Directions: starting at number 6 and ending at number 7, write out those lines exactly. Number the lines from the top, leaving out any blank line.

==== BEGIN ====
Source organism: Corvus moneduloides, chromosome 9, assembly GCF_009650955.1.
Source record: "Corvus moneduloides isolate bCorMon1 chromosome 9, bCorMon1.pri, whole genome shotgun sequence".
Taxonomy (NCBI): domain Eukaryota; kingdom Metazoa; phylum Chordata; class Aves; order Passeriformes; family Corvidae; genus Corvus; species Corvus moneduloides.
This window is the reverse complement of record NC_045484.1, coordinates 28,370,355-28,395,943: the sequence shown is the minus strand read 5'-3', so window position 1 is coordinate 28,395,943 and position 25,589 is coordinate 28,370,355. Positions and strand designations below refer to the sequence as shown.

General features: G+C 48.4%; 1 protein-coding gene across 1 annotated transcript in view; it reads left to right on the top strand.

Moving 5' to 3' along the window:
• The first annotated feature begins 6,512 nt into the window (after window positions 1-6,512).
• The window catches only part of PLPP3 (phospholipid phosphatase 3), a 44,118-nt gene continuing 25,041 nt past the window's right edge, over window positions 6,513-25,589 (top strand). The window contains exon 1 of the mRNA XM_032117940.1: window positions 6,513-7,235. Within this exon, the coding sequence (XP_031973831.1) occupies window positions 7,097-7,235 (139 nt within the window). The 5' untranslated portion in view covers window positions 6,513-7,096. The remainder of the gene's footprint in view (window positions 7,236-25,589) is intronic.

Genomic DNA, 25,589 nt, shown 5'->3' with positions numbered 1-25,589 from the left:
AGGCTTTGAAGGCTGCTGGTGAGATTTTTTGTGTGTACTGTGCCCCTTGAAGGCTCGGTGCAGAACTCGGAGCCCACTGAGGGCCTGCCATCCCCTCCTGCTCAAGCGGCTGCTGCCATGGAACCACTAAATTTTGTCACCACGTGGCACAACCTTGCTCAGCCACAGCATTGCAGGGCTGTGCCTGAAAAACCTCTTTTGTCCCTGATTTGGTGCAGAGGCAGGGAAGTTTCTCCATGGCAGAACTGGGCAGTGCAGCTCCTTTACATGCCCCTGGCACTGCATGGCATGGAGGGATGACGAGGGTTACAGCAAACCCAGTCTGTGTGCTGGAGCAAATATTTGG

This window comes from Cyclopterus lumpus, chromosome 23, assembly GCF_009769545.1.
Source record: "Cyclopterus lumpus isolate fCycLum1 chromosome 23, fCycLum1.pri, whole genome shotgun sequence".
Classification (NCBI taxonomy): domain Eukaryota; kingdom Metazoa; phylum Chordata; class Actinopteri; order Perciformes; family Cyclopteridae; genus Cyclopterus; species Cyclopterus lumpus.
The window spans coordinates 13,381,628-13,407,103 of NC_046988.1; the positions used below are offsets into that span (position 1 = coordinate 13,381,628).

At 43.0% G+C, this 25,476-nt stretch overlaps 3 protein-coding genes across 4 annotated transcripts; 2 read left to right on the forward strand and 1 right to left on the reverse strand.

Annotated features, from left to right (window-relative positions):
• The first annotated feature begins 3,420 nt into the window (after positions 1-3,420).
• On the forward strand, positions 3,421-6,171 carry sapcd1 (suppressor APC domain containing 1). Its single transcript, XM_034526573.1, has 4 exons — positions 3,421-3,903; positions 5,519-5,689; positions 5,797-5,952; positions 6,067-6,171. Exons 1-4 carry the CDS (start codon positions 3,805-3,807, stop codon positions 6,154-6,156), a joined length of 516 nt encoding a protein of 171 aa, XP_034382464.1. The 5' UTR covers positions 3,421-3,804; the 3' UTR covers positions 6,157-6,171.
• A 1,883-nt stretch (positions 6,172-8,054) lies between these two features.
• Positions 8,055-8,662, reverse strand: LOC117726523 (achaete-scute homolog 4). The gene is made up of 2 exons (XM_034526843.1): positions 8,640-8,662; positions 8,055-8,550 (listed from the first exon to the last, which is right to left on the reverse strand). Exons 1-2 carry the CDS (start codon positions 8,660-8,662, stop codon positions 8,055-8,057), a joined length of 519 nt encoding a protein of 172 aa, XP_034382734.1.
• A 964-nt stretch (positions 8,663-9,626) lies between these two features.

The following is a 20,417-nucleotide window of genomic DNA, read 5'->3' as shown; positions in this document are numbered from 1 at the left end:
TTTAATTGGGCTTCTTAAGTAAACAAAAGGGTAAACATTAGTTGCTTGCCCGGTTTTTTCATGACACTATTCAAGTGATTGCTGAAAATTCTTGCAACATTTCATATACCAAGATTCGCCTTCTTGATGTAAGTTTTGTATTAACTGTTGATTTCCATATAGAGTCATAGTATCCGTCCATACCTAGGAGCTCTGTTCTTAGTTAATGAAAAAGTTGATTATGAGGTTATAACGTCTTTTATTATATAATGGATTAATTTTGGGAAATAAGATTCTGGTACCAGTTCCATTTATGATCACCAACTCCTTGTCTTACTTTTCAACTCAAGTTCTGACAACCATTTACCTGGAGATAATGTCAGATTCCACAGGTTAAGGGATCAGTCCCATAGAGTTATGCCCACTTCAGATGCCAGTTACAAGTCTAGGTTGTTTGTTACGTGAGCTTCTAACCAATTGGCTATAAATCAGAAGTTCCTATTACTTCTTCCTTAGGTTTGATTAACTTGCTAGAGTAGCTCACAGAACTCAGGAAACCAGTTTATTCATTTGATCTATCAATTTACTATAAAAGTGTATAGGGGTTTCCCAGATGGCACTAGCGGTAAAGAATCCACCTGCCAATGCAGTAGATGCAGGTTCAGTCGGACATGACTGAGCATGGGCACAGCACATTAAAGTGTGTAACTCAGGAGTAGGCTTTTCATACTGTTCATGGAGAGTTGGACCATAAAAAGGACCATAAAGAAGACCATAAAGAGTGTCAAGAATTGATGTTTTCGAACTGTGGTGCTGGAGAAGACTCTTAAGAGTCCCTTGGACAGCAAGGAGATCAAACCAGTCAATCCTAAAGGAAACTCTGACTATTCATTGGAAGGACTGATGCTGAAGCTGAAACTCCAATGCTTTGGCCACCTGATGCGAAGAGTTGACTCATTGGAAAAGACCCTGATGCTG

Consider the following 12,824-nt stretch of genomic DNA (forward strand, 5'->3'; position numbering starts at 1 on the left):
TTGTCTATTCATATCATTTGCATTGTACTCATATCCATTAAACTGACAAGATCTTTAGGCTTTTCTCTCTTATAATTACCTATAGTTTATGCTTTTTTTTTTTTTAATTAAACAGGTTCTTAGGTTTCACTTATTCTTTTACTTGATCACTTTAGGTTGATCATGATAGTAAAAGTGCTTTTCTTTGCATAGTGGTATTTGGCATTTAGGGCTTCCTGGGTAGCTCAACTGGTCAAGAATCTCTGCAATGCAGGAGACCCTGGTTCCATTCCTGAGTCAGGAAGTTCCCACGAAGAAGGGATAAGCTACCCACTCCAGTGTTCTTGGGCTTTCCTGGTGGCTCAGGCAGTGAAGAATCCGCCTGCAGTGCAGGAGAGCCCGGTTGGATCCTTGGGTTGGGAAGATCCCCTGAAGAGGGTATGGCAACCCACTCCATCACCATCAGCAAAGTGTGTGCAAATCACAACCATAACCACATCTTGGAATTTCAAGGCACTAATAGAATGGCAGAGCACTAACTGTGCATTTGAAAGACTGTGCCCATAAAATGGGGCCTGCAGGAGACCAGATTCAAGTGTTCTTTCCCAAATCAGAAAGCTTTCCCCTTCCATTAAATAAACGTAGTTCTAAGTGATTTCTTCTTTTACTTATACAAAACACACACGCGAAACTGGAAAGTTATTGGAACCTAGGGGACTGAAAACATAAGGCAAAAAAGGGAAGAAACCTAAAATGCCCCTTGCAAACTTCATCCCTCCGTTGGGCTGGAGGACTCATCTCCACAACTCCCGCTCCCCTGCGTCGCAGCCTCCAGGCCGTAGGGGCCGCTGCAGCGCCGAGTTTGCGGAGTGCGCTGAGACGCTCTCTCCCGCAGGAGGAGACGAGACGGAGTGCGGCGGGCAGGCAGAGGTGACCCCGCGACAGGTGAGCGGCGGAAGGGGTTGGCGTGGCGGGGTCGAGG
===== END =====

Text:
Moving 5' to 3' along the window:
• The first annotated feature begins 6,512 nt into the window (after window positions 1-6,512).